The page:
“Today’s order allows Brooklyn Bridge Park to proceed with receiving, reviewing, and negotiating responses to the Pier 6 RFP,” she said. “We will continue to work through the RFP process, and towards securing the funding essential to Brooklyn Bridge Park’s future while providing much-needed affordable housing.”
Pols urge less speed, more talk
Local elected officials, who say they have been frustrated in their attempts to meet with park officials to discuss alternatives, urged the mayor to take the long view in light of the area’s burgeoning population and inadequate infrastructure.
“This lawsuit is yet another example of why we have urged the administration to stop moving forward at a breakneck speed on the Bloomberg-era plan for housing at Pier 6, and instead begin to work with the community,” state Sen. Daniel Squadron, Assemblymember Joan Millma, and City Councilmembers Brad Lander and Steve Levin said in a joint statement. “We have long voiced concern about housing in the park and will continue to do so, especially in light of the continued unknowns at the LICH [Long Island College Hospital] site, which is a stone’s throw from Pier 6 and will have infrastructure and planning impacts on the same immediate area.”
They added, “The Brooklyn Bridge Park Corporation and the Administration should immediately cease any action on this RFP and begin a community-driven process to revisit other viable options to the Bloomberg plan for housing at Pier 6.”
Northwest Brooklyn bursting at the seams?
Over the past few years, Brooklyn neighborhoods from Red Hook to Downtown to Williamsburg have experienced rapid residential growth.
When Brooklyn Bridge Park’s original environmental review was carried out almost 10 years ago, for example, area schools were operating at 65 percent capacity, according to exhibits submitted by the petitioners.
Petitioners say that during the 2013-2014 school year, District 13 schools operated at 95 percent capacity, and the closest elementary school – P.S. 8 in Brooklyn Heights – operated at 142 percent capacity. [Update: According to the School Construction Authority, P.S. 8 operated at 119 percent capacity during the 2013 -2014 school year. The city’s capacity numbers, however have been questioned and Schools Chancellor Carmen Farina is looking at reforming the process.]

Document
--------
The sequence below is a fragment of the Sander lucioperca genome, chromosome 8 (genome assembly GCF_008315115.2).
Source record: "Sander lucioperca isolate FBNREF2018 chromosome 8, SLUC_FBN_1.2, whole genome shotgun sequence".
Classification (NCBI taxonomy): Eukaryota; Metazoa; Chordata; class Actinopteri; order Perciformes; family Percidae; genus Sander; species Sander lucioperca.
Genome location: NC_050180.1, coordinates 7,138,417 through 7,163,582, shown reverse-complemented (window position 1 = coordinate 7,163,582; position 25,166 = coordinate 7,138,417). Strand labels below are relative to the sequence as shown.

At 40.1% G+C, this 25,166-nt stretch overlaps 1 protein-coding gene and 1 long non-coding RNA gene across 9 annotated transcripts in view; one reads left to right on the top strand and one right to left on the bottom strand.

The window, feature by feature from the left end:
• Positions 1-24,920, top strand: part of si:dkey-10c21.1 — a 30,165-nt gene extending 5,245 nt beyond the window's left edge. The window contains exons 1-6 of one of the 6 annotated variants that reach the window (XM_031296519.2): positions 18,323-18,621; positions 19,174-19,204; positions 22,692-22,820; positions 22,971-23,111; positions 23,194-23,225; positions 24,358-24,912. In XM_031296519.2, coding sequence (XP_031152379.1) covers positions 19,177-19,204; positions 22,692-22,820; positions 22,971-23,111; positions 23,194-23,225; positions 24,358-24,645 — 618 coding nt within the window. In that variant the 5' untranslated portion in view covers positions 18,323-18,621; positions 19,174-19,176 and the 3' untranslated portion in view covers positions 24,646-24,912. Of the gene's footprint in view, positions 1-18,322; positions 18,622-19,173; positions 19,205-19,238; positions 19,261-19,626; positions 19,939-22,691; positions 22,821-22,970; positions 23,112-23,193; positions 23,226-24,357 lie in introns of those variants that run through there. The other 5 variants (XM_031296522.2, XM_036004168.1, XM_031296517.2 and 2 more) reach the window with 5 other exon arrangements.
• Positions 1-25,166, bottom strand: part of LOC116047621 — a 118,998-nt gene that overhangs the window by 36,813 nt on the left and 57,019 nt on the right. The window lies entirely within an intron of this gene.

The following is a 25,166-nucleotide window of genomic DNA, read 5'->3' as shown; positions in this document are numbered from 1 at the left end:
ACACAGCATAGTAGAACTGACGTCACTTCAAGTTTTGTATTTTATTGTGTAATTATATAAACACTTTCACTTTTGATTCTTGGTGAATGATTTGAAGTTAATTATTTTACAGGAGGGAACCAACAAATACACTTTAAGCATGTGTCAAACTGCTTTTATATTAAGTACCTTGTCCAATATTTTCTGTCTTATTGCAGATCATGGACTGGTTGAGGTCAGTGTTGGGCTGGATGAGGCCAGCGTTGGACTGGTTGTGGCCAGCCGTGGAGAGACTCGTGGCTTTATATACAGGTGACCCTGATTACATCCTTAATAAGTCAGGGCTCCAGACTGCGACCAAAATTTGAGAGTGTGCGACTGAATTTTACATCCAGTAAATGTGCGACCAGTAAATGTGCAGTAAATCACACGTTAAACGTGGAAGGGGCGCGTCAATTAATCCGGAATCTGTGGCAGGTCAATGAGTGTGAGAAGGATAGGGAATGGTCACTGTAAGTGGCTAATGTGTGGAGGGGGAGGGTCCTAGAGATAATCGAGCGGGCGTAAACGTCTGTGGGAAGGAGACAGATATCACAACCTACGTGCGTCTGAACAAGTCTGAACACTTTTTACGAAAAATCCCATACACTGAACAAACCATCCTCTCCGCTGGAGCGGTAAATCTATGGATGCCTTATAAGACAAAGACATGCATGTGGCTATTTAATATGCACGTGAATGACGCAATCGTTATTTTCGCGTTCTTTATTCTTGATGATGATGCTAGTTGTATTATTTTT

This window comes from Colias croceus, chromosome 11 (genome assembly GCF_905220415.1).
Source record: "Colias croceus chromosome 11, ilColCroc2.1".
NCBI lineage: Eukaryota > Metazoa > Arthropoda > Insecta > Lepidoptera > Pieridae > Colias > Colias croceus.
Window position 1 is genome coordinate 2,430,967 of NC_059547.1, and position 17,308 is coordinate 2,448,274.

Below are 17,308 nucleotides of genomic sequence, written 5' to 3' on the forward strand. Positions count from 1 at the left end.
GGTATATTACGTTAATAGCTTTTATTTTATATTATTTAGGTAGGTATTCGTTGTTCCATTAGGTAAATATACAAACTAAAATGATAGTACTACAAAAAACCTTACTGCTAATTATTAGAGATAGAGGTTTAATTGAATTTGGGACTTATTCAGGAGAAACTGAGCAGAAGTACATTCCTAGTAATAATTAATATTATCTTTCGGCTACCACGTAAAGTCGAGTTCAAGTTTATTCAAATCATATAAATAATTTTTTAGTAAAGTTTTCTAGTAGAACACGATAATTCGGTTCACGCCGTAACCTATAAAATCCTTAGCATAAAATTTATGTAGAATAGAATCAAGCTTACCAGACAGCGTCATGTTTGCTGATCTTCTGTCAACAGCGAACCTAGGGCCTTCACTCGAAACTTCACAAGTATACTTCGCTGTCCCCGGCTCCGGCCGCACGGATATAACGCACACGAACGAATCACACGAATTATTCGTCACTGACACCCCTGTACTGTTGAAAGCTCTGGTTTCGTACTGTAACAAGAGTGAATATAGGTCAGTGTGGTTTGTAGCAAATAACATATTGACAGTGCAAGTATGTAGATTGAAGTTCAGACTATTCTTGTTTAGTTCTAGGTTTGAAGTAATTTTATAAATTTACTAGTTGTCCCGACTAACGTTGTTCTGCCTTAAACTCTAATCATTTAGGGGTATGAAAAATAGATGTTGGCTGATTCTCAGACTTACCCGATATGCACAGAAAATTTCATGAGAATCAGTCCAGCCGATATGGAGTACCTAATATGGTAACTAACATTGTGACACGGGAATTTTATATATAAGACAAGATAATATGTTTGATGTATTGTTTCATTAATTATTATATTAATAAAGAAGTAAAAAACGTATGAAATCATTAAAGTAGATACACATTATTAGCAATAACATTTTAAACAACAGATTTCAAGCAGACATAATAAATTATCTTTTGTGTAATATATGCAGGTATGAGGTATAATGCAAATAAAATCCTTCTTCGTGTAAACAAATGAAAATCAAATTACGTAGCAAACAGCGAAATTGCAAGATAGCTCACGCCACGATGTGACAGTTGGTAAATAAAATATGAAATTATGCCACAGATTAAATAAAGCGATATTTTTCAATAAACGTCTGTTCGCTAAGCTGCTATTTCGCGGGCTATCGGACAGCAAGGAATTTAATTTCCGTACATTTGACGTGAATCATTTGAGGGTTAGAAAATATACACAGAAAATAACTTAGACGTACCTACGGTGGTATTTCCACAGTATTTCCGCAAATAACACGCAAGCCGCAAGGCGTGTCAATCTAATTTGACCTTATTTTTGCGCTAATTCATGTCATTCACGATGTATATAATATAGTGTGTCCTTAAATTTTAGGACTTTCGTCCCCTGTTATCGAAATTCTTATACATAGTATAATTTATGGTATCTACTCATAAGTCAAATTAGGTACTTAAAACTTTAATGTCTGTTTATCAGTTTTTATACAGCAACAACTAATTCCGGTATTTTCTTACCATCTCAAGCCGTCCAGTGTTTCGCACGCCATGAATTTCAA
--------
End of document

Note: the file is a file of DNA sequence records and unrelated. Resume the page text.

According to the school advocacy group Downtown Brooklyn School Solutions, more than 2,500 residential units have been built in the P.S. 8 zone in the last seven years, and 800 more will be built in the next four years. The group says that the city’s own calculation methods call for accommodating nearly 950 additional elementary school-aged children at P.S. 8 by 2017 – a physically impossible task.
Similarly, with the closure of Long Island College Hospital (LICH) just a block away from the planned park towers, hospital emergency rooms across the borough have become jammed, with patients reporting hours-long waits and babies being born in hospital hallways.
Some residents fear that the massive residential development being planned for the hospital’s 20-building complex will swamp Cobble Hill schools and push Brooklyn further into a health care crisis.
In a twist, People for Green Space is represented by Frank Carone of Abrams, Fensterman, Eisman, who recently represented SUNY in its fight to close the LICH complex and sell it to a developer.
While Carone fought for SUNY’s right to sell the 156-year-old hospital to Fortis Property Group, he argues in his petition for People for Green Space that building a two-tower project just one block away from the LICH site would have a “significant adverse impact” to the area.